Washington Lawmakers Tackle Marijuana Taxes

With Oregon's recreational market about to come online, the bill could have particular implications for border counties such as Clark County.

WASHINGTON: On the first day of the special legislative session, Washington House members took up a bill that would change the way the state taxes recreational marijuana.

Washington lawmakers are back in Olympia this week after failing to pass a two-year operating budget during the regular legislative session. Now, lawmakers have 30 days to address the operating budget, a transportation package and satisfy a court mandate to adequately fund the state’s public school system.

Also on their to-do list is cracking down on the illicit marijuana market by addressing the current tax structure.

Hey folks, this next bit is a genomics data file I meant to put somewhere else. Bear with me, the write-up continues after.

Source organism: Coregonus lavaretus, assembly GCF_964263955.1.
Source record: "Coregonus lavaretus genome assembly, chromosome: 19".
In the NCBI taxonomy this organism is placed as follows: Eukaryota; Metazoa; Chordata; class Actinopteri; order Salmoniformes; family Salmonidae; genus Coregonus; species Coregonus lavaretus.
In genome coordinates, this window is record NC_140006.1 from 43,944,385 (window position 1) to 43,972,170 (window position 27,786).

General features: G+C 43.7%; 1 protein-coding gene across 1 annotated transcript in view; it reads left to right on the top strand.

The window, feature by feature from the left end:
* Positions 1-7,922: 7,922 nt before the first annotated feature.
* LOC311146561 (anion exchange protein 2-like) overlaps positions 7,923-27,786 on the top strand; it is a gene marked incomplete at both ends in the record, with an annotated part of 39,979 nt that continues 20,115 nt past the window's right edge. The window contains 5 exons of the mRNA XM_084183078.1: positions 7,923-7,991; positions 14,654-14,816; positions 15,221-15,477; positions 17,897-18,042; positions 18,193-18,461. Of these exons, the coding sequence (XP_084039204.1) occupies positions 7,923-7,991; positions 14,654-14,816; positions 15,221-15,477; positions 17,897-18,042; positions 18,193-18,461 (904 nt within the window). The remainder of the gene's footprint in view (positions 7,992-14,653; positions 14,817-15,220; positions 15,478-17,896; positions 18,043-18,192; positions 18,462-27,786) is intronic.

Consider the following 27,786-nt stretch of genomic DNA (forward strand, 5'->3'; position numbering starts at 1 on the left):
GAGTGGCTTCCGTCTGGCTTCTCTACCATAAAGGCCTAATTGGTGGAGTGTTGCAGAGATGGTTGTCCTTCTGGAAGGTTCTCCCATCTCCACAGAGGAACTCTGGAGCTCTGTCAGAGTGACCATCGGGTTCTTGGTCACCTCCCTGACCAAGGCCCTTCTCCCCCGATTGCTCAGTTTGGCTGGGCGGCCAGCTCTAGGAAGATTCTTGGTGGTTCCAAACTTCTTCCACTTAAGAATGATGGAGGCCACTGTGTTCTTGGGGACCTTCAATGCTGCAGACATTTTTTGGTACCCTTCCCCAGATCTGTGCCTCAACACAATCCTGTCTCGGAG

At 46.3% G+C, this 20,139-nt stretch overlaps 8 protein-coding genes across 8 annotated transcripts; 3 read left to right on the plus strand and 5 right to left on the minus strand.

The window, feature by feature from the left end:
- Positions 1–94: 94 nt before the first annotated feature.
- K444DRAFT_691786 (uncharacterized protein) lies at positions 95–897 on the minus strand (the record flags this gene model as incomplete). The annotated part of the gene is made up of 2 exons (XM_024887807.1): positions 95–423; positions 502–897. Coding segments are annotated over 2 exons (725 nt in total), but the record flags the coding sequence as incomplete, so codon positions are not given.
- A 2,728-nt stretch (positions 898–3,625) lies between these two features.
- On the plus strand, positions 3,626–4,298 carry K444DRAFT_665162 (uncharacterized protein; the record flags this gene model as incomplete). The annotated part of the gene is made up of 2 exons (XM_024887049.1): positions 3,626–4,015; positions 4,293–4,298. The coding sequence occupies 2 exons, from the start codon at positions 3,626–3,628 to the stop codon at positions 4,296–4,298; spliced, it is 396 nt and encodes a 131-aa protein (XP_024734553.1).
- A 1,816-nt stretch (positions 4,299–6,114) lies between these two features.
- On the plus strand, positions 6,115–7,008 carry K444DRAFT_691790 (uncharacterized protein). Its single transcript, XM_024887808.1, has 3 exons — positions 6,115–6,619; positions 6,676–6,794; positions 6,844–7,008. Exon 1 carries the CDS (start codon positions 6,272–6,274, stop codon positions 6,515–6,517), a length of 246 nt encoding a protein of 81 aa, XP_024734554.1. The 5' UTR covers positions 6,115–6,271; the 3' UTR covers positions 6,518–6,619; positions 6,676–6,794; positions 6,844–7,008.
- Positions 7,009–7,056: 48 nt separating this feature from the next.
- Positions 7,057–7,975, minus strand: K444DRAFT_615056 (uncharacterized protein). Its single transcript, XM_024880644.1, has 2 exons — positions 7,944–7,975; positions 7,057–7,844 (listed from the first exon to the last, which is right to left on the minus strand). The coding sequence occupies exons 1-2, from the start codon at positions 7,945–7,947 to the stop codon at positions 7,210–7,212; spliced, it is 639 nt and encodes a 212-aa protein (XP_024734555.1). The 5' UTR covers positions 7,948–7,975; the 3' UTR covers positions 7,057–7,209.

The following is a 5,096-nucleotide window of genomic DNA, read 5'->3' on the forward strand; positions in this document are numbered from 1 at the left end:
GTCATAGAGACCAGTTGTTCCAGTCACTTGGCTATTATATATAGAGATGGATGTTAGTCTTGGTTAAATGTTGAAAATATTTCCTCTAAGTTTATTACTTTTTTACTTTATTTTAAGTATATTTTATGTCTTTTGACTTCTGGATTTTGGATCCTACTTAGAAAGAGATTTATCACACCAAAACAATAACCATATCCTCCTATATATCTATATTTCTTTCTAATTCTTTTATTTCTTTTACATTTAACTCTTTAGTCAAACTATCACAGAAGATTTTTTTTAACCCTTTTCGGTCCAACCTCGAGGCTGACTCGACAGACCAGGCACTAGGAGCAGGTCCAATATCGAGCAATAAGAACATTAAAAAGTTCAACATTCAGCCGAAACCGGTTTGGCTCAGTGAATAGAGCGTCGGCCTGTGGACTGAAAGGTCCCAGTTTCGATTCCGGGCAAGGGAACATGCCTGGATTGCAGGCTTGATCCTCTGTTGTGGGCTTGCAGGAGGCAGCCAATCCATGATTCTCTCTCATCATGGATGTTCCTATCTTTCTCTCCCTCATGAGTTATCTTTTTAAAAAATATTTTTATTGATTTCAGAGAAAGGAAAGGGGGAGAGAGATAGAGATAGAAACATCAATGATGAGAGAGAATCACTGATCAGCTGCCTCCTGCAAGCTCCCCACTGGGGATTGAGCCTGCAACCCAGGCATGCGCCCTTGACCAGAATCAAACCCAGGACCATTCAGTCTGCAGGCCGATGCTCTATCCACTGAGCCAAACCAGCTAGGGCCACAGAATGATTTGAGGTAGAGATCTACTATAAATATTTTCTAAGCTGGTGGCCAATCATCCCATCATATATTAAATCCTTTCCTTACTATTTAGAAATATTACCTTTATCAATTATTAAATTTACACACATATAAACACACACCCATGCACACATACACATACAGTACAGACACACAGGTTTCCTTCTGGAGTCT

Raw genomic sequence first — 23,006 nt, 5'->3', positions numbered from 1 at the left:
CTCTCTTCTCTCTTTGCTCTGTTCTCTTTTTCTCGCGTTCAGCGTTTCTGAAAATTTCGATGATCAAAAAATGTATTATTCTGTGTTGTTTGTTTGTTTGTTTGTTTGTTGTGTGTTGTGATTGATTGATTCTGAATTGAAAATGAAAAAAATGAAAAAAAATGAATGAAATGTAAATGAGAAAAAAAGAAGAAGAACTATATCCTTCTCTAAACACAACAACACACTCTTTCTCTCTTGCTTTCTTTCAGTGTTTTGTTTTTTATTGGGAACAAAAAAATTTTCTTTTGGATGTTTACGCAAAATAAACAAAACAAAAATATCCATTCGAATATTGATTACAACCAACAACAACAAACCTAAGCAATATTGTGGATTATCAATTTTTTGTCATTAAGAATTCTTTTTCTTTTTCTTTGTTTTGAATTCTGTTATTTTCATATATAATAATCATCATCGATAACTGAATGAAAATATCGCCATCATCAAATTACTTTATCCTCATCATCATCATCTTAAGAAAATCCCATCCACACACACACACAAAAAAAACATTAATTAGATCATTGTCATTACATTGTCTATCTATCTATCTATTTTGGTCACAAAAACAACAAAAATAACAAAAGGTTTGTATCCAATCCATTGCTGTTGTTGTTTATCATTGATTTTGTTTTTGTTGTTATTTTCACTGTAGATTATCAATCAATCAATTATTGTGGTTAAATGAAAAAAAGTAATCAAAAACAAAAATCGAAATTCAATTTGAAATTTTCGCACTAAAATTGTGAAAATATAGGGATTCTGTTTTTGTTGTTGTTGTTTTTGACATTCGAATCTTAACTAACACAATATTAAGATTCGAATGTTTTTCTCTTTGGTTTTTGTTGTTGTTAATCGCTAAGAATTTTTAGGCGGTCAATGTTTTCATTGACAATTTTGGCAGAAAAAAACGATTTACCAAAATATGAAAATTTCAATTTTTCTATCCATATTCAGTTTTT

With Oregon’s recreational market about to come online, the bill could have particular implications for border counties such as Clark County.

Rep. Reuven Carlyle, D-Seattle, chief sponsor of House Bill 2136, which passed the House in a 70-25 vote, said a lower tax rate would better align with both the black market and Oregon. Carlyle’s bill would change the tax structure to a 30 percent tax applied only at the point of sale. Currently a 25 percent tax is applied to recreational marijuana three times as it goes from grower to producer to processor.

Read full article @ Columbian

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